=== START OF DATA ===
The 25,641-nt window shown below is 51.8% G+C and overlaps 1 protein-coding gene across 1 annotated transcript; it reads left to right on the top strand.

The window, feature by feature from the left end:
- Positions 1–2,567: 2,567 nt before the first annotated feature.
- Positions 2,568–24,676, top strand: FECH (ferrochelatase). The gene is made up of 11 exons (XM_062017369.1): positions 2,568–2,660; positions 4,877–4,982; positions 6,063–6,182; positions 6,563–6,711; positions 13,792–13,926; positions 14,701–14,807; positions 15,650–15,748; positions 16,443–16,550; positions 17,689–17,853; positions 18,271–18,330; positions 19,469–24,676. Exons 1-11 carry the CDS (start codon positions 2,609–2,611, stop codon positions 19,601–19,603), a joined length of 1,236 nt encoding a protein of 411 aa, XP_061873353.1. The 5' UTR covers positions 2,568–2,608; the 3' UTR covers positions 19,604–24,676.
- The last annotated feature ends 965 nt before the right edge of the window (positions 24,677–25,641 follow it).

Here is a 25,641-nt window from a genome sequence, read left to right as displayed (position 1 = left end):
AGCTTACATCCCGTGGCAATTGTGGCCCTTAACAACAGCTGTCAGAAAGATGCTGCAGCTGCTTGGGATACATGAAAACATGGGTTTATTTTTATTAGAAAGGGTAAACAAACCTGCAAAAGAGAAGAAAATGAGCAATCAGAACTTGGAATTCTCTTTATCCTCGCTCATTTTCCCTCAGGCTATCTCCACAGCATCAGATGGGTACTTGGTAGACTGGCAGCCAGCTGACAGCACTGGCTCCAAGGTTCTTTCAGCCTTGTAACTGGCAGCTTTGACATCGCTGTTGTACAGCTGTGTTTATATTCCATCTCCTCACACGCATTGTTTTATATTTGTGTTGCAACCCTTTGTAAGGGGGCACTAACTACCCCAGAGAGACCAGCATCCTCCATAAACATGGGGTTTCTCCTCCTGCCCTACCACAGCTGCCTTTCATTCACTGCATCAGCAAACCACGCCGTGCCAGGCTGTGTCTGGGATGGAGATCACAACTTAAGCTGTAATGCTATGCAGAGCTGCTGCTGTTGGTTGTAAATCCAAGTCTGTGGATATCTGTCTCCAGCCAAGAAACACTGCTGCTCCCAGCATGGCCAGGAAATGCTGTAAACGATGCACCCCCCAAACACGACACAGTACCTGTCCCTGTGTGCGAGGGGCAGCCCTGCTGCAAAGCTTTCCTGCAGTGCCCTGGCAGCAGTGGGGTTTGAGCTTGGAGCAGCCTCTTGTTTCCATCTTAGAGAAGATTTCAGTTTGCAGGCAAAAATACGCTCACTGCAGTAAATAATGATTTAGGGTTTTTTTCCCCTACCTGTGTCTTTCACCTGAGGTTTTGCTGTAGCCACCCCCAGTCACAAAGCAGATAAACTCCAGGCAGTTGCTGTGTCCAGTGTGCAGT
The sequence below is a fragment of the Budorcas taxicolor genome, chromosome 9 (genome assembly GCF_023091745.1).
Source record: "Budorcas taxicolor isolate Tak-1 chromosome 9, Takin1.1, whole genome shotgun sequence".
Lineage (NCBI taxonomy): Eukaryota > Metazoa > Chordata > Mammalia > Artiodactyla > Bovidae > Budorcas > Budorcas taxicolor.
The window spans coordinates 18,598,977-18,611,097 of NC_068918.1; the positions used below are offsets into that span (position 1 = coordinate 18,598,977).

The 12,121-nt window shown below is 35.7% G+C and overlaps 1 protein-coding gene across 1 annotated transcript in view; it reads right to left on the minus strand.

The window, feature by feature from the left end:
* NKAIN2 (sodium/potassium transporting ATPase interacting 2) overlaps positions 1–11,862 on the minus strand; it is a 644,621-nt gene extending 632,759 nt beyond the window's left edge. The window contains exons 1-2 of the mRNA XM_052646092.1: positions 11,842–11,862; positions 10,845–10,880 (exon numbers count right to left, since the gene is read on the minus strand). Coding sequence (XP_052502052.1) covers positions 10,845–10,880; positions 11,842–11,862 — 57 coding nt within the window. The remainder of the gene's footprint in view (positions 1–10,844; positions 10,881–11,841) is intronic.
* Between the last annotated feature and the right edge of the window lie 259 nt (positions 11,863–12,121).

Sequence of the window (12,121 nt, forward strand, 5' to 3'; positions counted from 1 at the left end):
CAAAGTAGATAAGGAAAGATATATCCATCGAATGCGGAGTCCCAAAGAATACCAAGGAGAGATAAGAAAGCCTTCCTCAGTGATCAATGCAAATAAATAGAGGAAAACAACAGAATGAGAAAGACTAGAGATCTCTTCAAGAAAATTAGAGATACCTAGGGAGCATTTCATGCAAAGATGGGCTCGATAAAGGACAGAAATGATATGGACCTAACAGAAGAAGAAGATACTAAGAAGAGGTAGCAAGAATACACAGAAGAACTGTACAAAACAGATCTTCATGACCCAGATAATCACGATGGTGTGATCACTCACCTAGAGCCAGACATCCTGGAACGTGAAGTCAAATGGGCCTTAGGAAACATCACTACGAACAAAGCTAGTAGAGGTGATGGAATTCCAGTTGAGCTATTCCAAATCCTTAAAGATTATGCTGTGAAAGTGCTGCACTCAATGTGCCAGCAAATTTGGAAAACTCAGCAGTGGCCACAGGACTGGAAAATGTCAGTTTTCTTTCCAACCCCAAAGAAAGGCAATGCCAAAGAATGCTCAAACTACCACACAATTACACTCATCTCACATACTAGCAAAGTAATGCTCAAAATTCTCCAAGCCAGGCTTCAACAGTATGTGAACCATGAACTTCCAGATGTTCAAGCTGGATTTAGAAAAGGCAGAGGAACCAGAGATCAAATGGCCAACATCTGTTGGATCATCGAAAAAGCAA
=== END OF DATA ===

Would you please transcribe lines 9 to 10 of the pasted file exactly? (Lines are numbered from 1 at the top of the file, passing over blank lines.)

Source record: "Budorcas taxicolor isolate Tak-1 chromosome 9, Takin1.1, whole genome shotgun sequence".
Lineage (NCBI taxonomy): Eukaryota > Metazoa > Chordata > Mammalia > Artiodactyla > Bovidae > Budorcas > Budorcas taxicolor.